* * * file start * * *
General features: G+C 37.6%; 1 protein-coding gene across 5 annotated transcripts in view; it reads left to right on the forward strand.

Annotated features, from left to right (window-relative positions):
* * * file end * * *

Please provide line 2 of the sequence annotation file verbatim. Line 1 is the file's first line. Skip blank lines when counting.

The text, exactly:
Annotated features, from left to right (window-relative positions):